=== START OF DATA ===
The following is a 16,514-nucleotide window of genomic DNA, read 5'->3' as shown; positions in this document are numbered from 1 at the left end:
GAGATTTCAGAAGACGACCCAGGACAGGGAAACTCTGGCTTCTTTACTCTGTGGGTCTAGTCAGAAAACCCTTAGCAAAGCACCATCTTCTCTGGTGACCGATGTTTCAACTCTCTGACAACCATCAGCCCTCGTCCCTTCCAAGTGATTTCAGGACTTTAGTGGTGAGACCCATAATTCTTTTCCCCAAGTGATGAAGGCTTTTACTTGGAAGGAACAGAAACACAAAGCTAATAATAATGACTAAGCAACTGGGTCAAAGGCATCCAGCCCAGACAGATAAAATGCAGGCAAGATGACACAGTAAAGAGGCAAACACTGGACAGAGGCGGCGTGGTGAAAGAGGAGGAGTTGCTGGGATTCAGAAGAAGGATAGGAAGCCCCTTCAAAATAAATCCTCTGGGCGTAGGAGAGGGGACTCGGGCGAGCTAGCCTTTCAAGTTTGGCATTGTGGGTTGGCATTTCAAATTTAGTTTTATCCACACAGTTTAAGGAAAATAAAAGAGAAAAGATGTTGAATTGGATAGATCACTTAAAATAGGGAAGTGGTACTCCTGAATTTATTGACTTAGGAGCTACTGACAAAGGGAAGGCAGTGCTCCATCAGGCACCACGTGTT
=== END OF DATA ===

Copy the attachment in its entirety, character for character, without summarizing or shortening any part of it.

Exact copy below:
The following is a 16,514-nucleotide window of genomic DNA, read 5'->3' as shown; positions in this document are numbered from 1 at the left end:
GAGATTTCAGAAGACGACCCAGGACAGGGAAACTCTGGCTTCTTTACTCTGTGGGTCTAGTCAGAAAACCCTTAGCAAAGCACCATCTTCTCTGGTGACCGATGTTTCAACTCTCTGACAACCATCAGCCCTCGTCCCTTCCAAGTGATTTCAGGACTTTAGTGGTGAGACCCATAATTCTTTTCCCCAAGTGATGAAGGCTTTTACTTGGAAGGAACAGAAACACAAAGCTAATAATAATGACTAAGCAACTGGGTCAAAGGCATCCAGCCCAGACAGATAAAATGCAGGCAAGATGACACAGTAAAGAGGCAAACACTGGACAGAGGCGGCGTGGTGAAAGAGGAGGAGTTGCTGGGATTCAGAAGAAGGATAGGAAGCCCCTTCAAAATAAATCCTCTGGGCGTAGGAGAGGGGACTCGGGCGAGCTAGCCTTTCAAGTTTGGCATTGTGGGTTGGCATTTCAAATTTAGTTTTATCCACACAGTTTAAGGAAAATAAAAGAGAAAAGATGTTGAATTGGATAGATCACTTAAAATAGGGAAGTGGTACTCCTGAATTTATTGACTTAGGAGCTACTGACAAAGGGAAGGCAGTGCTCCATCAGGCACCACGTGTT